The problem with proof

Complementary and ‘alternative’ therapies are often criticised for not being ‘evidence-based’, while a lot of evidence-based medicine is not as clearly proven as they would have you believe. 

I cringe at the woolly new-age claims made by some ‘healers’ but I’m no less dubious of those who are satisfied that by stating the conclusion of a single clinical trial (or even a Cochrane review) they are somehow ‘right’. Especially when they try to apply that knowledge to the care of individuals.

The limitations of the double-blind, placebo controlled, crossover trial are many, and well documented. Health care is, and always will be, an individual pursuit – guided, if you’re lucky and if you need it, by a curious, open-minded, insightful and intuitive helper who understands what they know, what they don’t know, and how much there is still to learn. I try to be that person, and it’s a demanding and sometimes impossible task. It’s natural to want to ‘know’ and frustrating to be stuck for answers, but it is better to acknowledge this limitation than to pretend an omnipotence that cannot deliver.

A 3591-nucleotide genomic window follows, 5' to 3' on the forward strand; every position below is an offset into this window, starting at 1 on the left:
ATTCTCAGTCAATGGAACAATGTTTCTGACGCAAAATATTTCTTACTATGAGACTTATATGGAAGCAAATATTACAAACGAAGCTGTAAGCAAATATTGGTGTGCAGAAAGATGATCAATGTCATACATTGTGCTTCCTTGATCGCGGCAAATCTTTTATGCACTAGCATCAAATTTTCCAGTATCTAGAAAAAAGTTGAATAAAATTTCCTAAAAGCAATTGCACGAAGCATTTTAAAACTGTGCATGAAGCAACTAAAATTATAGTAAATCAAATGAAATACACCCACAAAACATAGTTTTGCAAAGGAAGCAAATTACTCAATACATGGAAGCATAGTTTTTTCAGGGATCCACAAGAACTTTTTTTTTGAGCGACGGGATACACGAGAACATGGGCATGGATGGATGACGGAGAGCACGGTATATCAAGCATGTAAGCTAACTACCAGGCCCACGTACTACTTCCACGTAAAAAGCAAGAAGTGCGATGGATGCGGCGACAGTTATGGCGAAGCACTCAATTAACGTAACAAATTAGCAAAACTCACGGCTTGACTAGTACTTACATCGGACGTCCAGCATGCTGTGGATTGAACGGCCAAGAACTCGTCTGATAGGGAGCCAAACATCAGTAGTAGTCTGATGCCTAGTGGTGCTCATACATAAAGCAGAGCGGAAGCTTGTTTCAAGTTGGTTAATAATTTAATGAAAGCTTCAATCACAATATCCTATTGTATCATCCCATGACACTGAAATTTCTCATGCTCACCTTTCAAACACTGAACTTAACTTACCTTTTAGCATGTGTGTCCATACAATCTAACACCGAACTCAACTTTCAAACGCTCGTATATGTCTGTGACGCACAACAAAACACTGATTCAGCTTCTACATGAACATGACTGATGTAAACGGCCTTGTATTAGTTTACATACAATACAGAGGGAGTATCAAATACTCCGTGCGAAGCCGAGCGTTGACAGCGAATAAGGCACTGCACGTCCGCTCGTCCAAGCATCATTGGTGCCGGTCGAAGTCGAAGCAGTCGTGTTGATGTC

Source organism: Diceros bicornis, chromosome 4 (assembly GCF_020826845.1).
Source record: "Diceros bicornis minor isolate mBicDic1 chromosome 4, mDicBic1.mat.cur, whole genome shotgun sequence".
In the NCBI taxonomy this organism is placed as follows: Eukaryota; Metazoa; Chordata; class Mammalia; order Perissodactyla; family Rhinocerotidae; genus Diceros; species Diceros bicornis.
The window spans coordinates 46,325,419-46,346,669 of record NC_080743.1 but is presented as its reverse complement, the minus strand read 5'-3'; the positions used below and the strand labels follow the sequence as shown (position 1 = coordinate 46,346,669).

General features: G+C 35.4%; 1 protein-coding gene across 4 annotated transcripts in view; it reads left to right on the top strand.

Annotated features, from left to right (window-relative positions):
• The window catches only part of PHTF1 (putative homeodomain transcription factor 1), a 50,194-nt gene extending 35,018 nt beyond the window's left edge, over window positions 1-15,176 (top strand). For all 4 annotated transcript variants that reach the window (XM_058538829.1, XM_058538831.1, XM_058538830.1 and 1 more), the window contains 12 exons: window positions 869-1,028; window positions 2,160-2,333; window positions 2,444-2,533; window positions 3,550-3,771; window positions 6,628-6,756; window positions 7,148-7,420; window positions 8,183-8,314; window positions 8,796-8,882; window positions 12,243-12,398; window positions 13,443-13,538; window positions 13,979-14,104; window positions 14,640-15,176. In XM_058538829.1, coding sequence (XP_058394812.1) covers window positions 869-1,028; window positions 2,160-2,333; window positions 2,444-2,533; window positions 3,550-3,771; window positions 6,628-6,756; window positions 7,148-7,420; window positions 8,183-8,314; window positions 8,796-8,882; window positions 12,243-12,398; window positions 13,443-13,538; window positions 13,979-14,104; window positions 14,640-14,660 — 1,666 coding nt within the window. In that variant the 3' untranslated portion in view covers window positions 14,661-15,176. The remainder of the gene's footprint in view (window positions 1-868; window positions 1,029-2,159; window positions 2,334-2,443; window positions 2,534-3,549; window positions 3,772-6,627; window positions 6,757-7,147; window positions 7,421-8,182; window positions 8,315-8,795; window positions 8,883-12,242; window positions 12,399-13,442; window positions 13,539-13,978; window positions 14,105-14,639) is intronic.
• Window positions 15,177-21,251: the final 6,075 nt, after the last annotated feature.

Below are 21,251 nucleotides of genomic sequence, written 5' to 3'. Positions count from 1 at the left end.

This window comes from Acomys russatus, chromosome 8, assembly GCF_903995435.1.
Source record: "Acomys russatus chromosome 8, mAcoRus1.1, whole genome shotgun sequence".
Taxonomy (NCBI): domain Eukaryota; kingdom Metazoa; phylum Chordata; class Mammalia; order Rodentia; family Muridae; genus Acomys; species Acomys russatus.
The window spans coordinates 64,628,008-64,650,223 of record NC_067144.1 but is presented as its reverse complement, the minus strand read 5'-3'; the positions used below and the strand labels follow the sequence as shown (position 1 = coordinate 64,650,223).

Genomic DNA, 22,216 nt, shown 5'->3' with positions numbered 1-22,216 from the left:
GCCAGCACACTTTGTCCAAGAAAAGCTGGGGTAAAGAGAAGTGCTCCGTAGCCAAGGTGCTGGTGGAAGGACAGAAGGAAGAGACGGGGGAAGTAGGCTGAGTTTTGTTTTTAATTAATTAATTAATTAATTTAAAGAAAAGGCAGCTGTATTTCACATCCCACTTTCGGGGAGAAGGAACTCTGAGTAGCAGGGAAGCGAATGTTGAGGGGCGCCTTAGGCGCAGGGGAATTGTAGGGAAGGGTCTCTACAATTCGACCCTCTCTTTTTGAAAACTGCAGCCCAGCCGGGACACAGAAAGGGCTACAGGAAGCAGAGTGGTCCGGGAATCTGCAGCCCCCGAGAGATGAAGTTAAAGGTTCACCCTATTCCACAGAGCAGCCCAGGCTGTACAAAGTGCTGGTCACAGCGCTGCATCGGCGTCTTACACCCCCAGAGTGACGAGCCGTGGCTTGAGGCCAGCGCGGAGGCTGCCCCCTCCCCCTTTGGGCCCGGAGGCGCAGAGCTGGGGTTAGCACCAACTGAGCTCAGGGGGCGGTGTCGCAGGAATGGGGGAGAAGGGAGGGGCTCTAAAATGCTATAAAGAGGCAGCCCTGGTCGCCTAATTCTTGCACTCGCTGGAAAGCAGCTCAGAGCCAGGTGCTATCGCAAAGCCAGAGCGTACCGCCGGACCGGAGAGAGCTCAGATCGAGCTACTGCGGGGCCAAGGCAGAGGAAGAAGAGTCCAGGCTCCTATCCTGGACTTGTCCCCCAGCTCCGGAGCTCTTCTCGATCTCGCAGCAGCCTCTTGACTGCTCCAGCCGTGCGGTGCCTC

The desire to generate proof and certainty is, in my view, a gargantuan stumbling block for modern medicine (and some complementary therapies, too). It allows us to chase the rainbow of ‘knowledge’ instead of grappling with the chaotic and idiosyncratic challenges of individual health. Fewer and fewer funded research projects lead directly to clinical benefits for sick people. And yet we are facing unprecedented demands on NHS resources.

If you want to read more about the flaws in evidence based medicine, the following article is a great place to start.

Or you could pick up a copy of Rupert Sheldrake’s book, The Science Delusion. It’s not exactly a holiday read, but it could save your life – or at least your face.

As ever, I would remind you that your health is your responsibility and no one will ever take it as seriously as you do.